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Chapter 1

Chapter 1- Intro to Biopsych .docx

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Department
Psychology
Course
Psychology 2221B
Professor
Derek Quinlan
Semester
Summer

Description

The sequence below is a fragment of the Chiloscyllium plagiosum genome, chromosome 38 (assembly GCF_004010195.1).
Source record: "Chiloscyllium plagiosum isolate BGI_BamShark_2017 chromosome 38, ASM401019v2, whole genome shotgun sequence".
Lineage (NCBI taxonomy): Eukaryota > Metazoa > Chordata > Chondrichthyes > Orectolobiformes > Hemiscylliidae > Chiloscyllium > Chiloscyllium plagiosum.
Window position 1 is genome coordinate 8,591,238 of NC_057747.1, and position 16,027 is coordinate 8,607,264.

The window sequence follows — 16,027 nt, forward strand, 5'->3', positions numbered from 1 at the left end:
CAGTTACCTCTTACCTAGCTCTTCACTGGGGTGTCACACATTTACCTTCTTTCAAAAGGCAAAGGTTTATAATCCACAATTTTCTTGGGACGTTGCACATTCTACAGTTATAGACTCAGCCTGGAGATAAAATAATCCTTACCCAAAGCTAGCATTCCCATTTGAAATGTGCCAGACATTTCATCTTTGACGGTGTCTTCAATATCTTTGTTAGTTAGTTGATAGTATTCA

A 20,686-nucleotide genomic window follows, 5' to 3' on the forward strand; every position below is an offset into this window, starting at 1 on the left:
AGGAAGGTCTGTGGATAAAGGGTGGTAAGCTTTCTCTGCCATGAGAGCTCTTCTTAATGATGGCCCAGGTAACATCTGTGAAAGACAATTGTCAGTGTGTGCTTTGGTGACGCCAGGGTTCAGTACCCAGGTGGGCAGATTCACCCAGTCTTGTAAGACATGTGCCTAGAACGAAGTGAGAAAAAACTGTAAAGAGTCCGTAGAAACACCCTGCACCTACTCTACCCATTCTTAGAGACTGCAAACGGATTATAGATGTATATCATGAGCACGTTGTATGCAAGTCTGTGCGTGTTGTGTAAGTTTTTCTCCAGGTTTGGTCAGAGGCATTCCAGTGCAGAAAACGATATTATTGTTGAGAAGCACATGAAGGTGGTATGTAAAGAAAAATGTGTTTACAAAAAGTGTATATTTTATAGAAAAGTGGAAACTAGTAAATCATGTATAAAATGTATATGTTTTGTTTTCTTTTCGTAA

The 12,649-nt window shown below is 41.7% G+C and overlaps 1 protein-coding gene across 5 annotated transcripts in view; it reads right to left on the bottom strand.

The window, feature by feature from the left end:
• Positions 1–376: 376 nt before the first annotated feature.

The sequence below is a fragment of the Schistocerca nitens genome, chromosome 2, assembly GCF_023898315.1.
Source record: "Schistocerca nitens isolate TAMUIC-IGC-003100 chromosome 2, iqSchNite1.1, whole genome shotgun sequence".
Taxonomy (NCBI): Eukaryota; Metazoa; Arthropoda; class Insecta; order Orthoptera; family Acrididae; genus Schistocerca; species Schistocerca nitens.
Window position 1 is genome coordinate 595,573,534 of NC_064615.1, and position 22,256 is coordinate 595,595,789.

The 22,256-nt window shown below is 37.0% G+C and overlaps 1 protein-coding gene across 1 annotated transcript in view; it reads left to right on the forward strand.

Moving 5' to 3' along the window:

Introducthon to Behavioural and Cognitive Neuroscience May 13 - Chapter 1 What is Biopsychology anyways? - Explain behaviours of animals by their physiology 4 Major Themes  1. Thinking creatively about biopsychology o Base thinking on the evidence presented o But also ―think outside the box‖  2. Clinical implications o Study of diseased or damaged brains leads to new knowledge o New knowledge leads to new treatments  3. The evolutionary perspective- big* one-way of looking at how we believe the way we are. Animals function very similar to us o To study animals helps us figure out humans - we function very similarly o Consideration of environmental pressures on human evolution o May use a comparative approach- compare physiology o Ex: of the horseshoe crab tells us stuff about the human retina  4. Neuroplasticity o The brain is plastic, not static, brain is always changing o Massive change in the early yrs. of life- of growth and neural pruning o How brain changes in adult life as well o We used to think that when we hit adult life- brain is set in stone, but that’s false it is ALWAYS changing. o Creating new neurons  What is Biopsychology?  ―The scientific study of the biology of behavior (psychology)‖  Explain human behavior through physiology  Psychology: the scientific study of behavior  Also called psychobiology, behavioral biology, behavioral neuroscience  Biopsychology emerged as a discipline in the late 1940s combination of the two. Back in Ancient Greece, people knew that they were tied together.  Hebb (1949) proposed that psychological phenomena might be produced by brain activity Big person in this area, he said that the physiology of the NS can do much more than we originally thought- it can create emotion, imagination, etc..  Hebb’s work helped discredit the notion that psychological functions were too complex to be derived from physiological activities Biopsychology and Other Disciplines of Neuroscience  Biopsychology utilizes the knowledge and tools of other disciplines of neuroscience  Each discipline studies a different aspect of the nervous system that informs our understanding of what produces and controls behavior, going to have people working with cells. Put electrodes into tissues to record neurons.  Using psychology to explain the biological phenomenon  Neuroanatomy o Structure of the nervous system o Taking a piece of spinal cord, and looking at the neurons and dendrites, how is it hook together?  Neurochemistry o Chemical bases of neural activity o How do those bits and pieces talk to each other? How does it take the electricity and send it to another cell. (Neurotransmitters)  Neuroendocrinology o Interactions between the nervous system and the endocrine system o Endocrine system- looking at effects of hormones  Neuropathology o Nervous system disorders  Neuropharmacology o Effects of drugs on neural activity o How pharmalogical agents effect neural activity o Someone is depressed, one of the causes are low level of serotonin- we have many SSRI, that help elevate serotonin level at the synapse  Neurophysiology o Functions and activities of the nervous system o Reflex function Research Human and nonhuman subjects  Were interested in humans, and there is a lot we don’t know but, we have millions of questions to answer but hard to get at. Many questions that we have we can’t use humans as subjects to get the answers.  FAS- fetal alcohol syndrome- if they inject an amount of alcohol during pregnancy, more likely the child will get FAS, but we don’t know about causation only correlations.  But if we want a causation o show what is happening- we use non human subjects  Doing studies, on rats cats, mice, dogs, monkeys - allows us to conduct and manipulate a variable o Whether we are looking at animals that are close to us genetically, or not, while we are very much different we are very much the same, cells and neurons are wired up the same. o No qualitative difference. o Cheaper to use humans, because for animals you have to pay for housing and feeding, and teaching an experiment to an animal.  Many questions about the biology of behavior are addressed using human subjects  However, much can be learned from studying the brains of other species  Species differences are often more quantitative than qualitative  Why use non-humans? o Simpler brains makes it more likely that brain-behavior interactions will be revealed o Comparative approach – gain insight by making comparisons with other species o Fewer ethical restrictions for nonhumans than with humans  Although nonhuman research also requires extensive ethical oversight  Ex** with the cats, raising them in a vertical lines world, but then 3 months later, and put him in the world and the cats couldn’t perceive horizontal lines  But we want to usually use humans*** - to an extent to what we can ethically do and not do.  Why use humans? o They can follow instructions o They make subjective reports o They are often cheaper to work with 2) Experiments and nonexperiments - Some things we cant do to humans- like lesions sections of brains. But we can take people that don’t have, ex, someone with hippocampal damage. And conduct a quasi paradigm.  Experiments involve the manipulation of variables  In nonexperiments, the researcher does not control the variables of interest o Quasiexperimental studies alcohol consumption, take 1000 London women and give them a questionnaire after delivery about drinking and we can’t try drawing correlation. o Case studies- Pinneus Cage* learn a lot about how the avg person works from case studies.  Experiments involving living subjects require that subjects be placed in various conditions, want to manipulate something. o Between-subjects design: Different group of subjects tested under each condition o Within-subjects design: Same group of subjects tested under each condition o Ex: Weight loss- half of student have access to anything in the food court but other half can only in restricted diet area (healthy) and end of yr. you measure how you do, and compare two groups and see the effect that manipulation has (diet) that’s a between subject *** different from within is testing same people twice (within)  The difference between the conditions is the independent variable  The effect of the independent variable is the dependent variable  A confounded variable is a variable that affects the dependent variable but is not controlled for. - Something’s will sneak in there that will cause an effect, that if you werent thinking about it can cause the results from going one way or another.  Control of confounded variables example: the Coolidge effect if you have mating animals, that when a male becomes sexual fatigue, if you bring in a new female, he will react, and get horny right away doesn’t seem to be tired anymore, then afterwa